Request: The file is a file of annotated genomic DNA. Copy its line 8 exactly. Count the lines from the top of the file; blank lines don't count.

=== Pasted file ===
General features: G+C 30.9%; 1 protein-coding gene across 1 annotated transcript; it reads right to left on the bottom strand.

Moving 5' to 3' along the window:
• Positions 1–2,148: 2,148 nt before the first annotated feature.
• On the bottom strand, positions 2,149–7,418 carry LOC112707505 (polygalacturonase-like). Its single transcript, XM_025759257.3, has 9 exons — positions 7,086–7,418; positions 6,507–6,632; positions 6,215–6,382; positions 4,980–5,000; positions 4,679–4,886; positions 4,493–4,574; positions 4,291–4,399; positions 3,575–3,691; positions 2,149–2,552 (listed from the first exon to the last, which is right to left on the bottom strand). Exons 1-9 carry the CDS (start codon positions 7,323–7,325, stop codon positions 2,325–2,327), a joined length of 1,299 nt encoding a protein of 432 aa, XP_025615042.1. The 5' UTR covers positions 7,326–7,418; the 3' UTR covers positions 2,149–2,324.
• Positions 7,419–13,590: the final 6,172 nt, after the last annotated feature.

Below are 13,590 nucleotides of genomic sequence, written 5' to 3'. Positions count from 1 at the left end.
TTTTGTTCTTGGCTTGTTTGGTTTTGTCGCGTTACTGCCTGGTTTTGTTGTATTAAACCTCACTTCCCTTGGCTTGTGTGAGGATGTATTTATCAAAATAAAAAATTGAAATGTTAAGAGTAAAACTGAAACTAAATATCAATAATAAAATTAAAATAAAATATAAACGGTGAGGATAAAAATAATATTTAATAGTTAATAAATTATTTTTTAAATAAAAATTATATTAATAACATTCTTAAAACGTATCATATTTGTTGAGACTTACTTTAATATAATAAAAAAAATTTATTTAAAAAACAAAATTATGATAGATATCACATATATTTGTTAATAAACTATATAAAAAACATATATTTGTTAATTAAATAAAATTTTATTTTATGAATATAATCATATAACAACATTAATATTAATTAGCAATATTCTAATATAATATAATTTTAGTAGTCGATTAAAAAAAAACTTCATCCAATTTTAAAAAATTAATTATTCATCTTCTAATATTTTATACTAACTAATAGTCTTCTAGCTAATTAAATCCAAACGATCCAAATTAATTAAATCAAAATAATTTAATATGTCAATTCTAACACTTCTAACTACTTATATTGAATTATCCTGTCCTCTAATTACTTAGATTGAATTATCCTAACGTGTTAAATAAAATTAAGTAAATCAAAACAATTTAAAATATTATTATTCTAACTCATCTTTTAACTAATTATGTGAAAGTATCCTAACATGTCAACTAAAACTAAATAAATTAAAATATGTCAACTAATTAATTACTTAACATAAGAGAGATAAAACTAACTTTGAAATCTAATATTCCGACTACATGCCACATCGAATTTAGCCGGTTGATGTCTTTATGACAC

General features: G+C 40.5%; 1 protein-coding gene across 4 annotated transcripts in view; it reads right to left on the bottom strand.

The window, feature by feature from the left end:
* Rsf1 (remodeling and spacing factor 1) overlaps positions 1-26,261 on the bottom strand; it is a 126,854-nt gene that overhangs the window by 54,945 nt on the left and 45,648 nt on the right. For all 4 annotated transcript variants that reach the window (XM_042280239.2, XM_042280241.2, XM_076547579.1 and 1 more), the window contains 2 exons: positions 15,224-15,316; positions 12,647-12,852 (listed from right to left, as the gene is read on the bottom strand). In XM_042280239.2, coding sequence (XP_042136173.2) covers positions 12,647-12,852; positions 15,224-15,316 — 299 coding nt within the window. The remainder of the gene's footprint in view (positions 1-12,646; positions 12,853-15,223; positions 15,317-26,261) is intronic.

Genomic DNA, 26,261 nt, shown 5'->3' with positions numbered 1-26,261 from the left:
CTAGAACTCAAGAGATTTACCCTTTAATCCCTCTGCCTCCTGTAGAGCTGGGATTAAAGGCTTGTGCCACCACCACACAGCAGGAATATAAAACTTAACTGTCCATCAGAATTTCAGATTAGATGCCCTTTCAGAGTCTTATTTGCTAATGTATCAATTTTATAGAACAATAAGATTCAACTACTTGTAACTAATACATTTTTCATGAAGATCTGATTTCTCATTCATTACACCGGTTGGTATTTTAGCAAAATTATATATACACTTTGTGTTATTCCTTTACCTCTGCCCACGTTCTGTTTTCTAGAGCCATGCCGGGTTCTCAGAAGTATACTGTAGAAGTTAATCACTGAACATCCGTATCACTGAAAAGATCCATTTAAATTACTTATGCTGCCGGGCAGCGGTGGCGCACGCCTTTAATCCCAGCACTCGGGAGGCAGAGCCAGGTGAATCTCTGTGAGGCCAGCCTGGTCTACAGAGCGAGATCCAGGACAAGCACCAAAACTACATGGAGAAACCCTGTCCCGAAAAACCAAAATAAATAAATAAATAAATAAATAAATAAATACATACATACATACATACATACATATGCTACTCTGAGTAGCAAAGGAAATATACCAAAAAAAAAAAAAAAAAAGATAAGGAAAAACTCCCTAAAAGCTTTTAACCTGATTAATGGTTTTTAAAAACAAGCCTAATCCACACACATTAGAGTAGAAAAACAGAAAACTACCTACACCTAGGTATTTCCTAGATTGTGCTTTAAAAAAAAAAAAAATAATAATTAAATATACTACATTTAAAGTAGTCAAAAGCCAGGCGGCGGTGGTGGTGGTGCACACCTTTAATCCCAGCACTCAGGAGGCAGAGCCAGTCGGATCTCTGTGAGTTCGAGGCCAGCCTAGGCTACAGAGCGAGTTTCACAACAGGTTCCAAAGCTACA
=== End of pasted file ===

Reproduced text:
General features: G+C 40.5%; 1 protein-coding gene across 4 annotated transcripts in view; it reads right to left on the bottom strand.